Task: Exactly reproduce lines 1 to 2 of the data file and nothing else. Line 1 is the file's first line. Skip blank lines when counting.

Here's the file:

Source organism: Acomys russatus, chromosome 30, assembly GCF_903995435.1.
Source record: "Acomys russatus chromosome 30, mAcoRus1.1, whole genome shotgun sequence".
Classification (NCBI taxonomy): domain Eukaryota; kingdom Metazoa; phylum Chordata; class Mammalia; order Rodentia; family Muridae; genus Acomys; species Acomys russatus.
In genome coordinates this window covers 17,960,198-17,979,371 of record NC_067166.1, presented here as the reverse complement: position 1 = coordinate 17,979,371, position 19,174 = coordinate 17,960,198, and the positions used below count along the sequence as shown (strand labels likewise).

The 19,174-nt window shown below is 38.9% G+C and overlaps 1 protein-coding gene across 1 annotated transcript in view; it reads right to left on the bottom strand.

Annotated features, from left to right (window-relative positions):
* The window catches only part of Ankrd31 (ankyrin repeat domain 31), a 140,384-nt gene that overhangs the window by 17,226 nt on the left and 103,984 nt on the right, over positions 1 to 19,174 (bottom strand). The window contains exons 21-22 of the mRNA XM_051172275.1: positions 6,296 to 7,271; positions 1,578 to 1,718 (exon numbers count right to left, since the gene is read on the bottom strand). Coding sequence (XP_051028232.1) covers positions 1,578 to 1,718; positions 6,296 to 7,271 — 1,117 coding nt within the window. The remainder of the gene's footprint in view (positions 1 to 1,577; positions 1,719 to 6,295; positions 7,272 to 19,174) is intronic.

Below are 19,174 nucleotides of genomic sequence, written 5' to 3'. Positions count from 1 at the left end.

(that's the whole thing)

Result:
Source organism: Acomys russatus, chromosome 30, assembly GCF_903995435.1.
Source record: "Acomys russatus chromosome 30, mAcoRus1.1, whole genome shotgun sequence".